Eighth Circuit Enforces Plea Proffer Waiver Under FRE 410

The trial court did not err in denying the defendant’s motion to exclude his incriminating plea statements from trial, since the defendant had knowingly and voluntarily waived his rights in the plea agreement to exclude his statements in the event of a breach and was advised of his maximum sentence, notwithstanding erroneous advice given by defense counsel concerning his sentence as a career offender, in United States v. Quiroga, 554 F.3d 1150 (8th Cir. Feb. 9, 2009) (No. 07-3093)

The Supreme Court has held that the FRE 410 prohibition against the introduction of plea negotiation statements may be waived so long as waiver is knowing, voluntary and intelligent. United States v. Mezzanatto, 513 U.S. 196, 200 (1998). If the defendant is allowed to withdraw his plea based on ineffective sentencing advice by defense counsel, can incriminating plea statement be admitted under FRE 410? The Eighth Circuit recently confronted this issue and concluded the plea statements were admissible because the plea agreement, including a waiver provision, was knowingly and voluntarily entered.

In the case, defendant Quiroga initially pled guilty to one count of possessing with intent to distribute methamphetamine within 1,000 feet of a playground. Subsequently, the court granted his motion to withdraw his plea, after he argued his counsel was ineffective in failing to advise him about a sentence as a career offender. See United States v. Marcos-Quiroga, 478 F. Supp. 2d 1114 (N.D. Iowa 2007). Before trial, the trial court denied his motion in limine to exclude his incriminating plea statements, under FRE 410, which generally bars the introduction of pleas, plea discussions, and related statements under certain circumstances. The court determined that he had waived his FRE 410 rights under the plea agreement. The original plea agreement included the following term:

If the defendant violates any term or condition of this plea agreement, in any respect, the entire agreement will be deemed to have been breached . . . . If the defendant does breach this agreement, he faces the following consequences: (1) all testimony and other information he has provided at any time to attorneys, employees or law enforcement officers of the government, to the court, or to the federal grand jury, may and will be used against him in any prosecution or proceeding . . . .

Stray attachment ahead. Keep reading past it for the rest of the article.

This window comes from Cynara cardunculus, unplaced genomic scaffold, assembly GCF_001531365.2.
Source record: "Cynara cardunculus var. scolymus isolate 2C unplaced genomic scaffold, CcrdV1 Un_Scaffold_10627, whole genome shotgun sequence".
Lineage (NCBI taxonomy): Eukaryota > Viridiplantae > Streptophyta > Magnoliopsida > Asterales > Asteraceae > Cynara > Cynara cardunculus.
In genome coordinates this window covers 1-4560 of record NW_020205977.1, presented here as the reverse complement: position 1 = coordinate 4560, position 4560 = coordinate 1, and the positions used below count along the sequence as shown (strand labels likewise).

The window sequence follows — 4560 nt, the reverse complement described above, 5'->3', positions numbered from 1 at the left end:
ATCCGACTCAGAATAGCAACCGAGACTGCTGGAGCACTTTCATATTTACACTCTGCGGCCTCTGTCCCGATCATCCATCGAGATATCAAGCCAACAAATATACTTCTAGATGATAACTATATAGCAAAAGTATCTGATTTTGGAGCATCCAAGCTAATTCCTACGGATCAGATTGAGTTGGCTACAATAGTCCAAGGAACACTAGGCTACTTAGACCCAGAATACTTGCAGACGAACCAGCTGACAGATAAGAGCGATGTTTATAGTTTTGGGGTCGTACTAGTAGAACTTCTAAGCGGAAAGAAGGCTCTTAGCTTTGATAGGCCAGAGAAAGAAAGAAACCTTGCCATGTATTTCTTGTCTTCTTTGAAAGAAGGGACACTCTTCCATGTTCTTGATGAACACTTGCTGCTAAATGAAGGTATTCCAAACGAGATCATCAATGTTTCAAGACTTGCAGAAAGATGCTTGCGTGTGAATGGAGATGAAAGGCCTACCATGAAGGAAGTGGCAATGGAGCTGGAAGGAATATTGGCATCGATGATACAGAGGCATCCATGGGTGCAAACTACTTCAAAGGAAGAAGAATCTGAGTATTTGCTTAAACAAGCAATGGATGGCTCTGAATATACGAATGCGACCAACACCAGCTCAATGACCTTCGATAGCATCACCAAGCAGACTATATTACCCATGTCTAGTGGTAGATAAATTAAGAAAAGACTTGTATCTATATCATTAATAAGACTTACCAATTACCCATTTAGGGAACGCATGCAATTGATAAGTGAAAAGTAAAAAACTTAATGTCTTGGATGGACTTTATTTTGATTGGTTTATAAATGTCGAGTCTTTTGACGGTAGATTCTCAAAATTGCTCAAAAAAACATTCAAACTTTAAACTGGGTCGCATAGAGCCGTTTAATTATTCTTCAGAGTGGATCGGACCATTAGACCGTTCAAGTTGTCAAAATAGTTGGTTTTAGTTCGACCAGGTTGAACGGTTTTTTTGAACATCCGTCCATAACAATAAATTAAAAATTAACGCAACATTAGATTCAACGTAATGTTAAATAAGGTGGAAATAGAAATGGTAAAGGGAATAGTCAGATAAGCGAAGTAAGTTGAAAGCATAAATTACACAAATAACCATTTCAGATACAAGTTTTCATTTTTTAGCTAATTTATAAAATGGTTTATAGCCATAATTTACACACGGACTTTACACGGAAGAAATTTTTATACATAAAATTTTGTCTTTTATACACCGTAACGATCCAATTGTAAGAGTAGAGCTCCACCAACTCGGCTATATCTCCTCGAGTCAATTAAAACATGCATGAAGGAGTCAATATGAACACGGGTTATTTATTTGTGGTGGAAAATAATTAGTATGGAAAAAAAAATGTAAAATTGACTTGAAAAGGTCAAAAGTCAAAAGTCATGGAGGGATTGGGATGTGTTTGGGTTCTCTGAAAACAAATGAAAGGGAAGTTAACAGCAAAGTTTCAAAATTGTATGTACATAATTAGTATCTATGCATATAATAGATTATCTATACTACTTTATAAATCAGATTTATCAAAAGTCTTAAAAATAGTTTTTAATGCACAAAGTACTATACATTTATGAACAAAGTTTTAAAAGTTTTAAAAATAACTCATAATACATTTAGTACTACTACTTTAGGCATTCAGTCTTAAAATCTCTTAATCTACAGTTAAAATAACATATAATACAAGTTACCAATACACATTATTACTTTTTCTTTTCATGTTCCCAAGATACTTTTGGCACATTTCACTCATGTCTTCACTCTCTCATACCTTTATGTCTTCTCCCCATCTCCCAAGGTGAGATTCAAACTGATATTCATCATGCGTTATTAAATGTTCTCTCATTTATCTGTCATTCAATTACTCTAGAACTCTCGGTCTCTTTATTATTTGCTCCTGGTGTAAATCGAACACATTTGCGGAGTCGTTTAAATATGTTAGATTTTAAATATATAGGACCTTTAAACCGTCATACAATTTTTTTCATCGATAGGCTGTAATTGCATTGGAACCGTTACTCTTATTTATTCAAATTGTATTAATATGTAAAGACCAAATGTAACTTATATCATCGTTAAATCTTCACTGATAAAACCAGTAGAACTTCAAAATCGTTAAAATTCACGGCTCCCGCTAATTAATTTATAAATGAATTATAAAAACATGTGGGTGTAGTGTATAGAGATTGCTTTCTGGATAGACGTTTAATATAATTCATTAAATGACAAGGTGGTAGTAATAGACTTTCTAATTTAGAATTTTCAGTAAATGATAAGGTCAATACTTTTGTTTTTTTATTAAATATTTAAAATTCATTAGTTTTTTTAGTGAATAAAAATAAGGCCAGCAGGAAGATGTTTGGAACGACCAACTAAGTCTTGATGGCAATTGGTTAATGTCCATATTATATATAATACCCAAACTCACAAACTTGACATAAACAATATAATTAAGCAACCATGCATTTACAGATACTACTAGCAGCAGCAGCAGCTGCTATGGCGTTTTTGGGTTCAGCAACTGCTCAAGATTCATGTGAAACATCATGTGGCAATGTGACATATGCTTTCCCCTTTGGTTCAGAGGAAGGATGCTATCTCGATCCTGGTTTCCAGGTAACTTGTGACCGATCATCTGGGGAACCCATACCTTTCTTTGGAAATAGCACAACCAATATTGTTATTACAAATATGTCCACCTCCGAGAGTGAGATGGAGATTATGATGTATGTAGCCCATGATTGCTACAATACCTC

Quiroga, 554 F.3d at 1154. The defendant had breached his plea agreement by withdrawing his plea. He then pled guilty conditionally, reserving an appeal of the denial of his motion in limine and another motion to suppress. He received a 292 month prison sentence as a career offender, and appealed.

The Eighth Circuit affirmed the denial of the motion to exclude his incriminating plea statements. The defendant did not contest the finding of the trial court that he had breached his plea agreement by withdrawing his plea. The issue was whether his plea agreement was knowingly and voluntarily entered, including the waiver provision. The defendant argued “that because his attorney gave incorrect advice that he would not be classified as a career offender under the advisory guidelines, he did not knowingly and voluntarily enter into the plea agreement or execute the waiver contained within the agreement.” Quiroga, 554 F.3d at 1155. The Eighth Circuit found this claim unpersuasive since “inaccurate advice of counsel about the sentencing guidelines or likely punishment does not render involuntary a defendant’s decision to plead guilty, so long as the defendant is informed of the maximum possible sentence permitted by statute and the court’s ability to sentence within that range.” Id. at __. The plea agreement included the maximum sentence and noted the defendant had “no right to withdraw his guilty plea if the sentence imposed is other than he hoped for or anticipated.” The circuit concluded:

These admonitions were sufficient to advise Quiroga that his plea agreement and the contemplated guilty plea could result in a sentence ranging up to the statutory maximum term of life imprisonment. Under our precedents, Quiroga’s misunderstanding about the application of the career offender guideline did not render the plea agreement and its waiver of rights under Rule 410 unknowing or involuntary.
Id. at __; see also United States v. Young, 223 F.3d 905, 909-10 (8th Cir. 2000) (“We are satisfied that, when Young signed the plea agreement, he was aware of the benefits he was securing, the rights he was foregoing, and the consequences of breaching the agreement. We find no evidence that he entered into the agreement involuntarily or unknowingly. Thus, the government is entitled to the benefit of its bargain and may use the affidavit in its case against Young.”), cert. denied, 531 U.S. 1168 (2001).

Further Analysis Of Quiroga
In The March Review

More details and commentary on the Quiroga case will be available in the March issue of the Federal Evidence Review , Volume 6, No. 3. Information on Subscriptions available here.


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